Nod. There Qayin met his wife (Genesis 4:17). Where does she come from?
Adam and Kuah had many other sons and daughters over their centuries of
living. We only know the names of a small handful of their
offspring, and their offspring were also having their own children. The
restriction to not marry with close relatives came long after the Great
Flood. Even Abraham was married to one of his father’s daughters.
The teachings about “pre-Adamites” are imaginary tales, and only attempt
to bring the revealed Word into question. Qayin took a woman
(ashah) whose name was Auan, according to the book of “Jubilees”
(Yobel). Auan was a descendant to Adam and Kuah, perhaps directly, or by
way of other descendants. Women in those days probably began to
bear children almost as soon as they reached a reproductive capacity.
When we flatten time and make assumptions that Auan was the same age as
Qayin, Adam and Kuah’s first-born son, we are operating in the dark.
One should not build on anything constructed in the dark.
Yahveh says to Noah to take seven pairs of all clean creatures and a
male and female of every unclean creature. How did they know what was
clean and unclean?
All the clean animals were suitable for being offered in the way Hebel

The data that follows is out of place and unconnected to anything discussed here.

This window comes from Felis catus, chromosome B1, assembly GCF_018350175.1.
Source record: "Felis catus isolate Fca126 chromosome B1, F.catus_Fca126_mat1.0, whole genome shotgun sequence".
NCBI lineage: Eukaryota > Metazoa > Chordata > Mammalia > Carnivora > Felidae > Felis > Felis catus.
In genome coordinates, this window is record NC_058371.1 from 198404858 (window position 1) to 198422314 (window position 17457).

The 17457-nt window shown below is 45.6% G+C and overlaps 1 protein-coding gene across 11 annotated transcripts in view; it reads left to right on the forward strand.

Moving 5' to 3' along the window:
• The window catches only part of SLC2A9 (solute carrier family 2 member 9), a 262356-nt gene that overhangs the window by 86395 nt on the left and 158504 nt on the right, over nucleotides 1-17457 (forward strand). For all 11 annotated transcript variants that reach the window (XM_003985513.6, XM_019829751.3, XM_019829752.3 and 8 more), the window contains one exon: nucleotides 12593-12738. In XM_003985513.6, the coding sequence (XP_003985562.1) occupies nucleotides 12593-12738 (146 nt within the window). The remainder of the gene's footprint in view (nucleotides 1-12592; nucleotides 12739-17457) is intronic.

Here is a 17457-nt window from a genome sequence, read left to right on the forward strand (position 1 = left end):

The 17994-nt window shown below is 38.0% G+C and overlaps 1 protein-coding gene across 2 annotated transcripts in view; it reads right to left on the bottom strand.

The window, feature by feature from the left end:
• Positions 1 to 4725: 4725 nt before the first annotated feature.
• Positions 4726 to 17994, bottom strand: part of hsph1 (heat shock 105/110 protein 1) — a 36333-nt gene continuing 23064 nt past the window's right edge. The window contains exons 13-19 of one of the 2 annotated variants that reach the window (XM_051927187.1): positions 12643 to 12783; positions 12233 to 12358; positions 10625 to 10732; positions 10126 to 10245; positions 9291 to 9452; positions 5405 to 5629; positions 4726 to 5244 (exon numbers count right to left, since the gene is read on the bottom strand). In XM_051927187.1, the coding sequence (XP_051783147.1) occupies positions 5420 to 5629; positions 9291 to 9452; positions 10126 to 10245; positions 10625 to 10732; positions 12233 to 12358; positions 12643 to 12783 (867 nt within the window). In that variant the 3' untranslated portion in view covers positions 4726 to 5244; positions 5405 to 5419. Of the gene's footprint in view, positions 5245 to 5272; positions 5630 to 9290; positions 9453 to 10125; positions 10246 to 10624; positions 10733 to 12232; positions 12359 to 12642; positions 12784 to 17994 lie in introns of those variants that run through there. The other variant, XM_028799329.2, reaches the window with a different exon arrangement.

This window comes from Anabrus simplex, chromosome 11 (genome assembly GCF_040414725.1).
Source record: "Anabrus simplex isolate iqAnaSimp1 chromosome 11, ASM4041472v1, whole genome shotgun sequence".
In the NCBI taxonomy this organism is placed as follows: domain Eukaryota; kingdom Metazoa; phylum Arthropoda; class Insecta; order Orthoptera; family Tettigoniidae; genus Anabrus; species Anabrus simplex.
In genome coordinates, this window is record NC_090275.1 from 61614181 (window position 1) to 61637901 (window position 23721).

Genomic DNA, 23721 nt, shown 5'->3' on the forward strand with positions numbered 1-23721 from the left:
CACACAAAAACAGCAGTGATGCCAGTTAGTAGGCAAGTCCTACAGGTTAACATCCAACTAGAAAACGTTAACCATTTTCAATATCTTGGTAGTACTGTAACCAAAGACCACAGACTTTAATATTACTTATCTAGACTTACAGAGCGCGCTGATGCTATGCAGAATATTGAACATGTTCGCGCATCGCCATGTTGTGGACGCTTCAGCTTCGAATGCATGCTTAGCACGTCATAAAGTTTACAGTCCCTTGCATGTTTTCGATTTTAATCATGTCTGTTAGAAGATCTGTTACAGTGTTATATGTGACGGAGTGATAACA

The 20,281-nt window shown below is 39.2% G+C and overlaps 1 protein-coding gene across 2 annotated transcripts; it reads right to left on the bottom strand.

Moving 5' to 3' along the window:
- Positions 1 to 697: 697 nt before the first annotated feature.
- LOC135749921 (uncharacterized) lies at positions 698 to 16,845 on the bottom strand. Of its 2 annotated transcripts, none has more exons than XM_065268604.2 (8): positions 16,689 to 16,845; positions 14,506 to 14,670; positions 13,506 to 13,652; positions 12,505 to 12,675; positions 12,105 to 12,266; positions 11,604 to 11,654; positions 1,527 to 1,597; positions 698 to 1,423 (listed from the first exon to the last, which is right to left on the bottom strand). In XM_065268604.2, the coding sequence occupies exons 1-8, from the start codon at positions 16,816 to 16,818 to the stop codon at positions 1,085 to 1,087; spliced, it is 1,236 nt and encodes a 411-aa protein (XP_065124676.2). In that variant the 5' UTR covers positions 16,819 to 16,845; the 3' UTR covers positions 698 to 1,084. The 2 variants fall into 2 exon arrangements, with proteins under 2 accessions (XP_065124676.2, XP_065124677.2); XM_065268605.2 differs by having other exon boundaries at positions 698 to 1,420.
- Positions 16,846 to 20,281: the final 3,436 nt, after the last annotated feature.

performed his offering. One cannot offer something unclean, so
obviously all people already knew the distinction. Many also
stumble over what is not given in other texts, and they assume the texts
were written for people without any knowledge of the Torah. This is why
Paul speaks of those who can only accept “milk” and not strong food
(i.e. Hebrews 5:12).
The diet of the clean animals is one way to distinguish them from the
unclean ones, but we have to realize mankind knew what was unclean was
not even “on the table”.
Then after the flood, Yahveh says to Noah “Every moving creature that
lives is food for you.” (Genesis 9:3)
What had already been declared to be suitable for food among the moving
animals is how we understand this passage, since to establish a matter
we must have at least two or more witnesses. Many are led astray
by those having a darkened eye when a verse is made to stand alone,
apart from the whole. Notice how the clean animals were given for food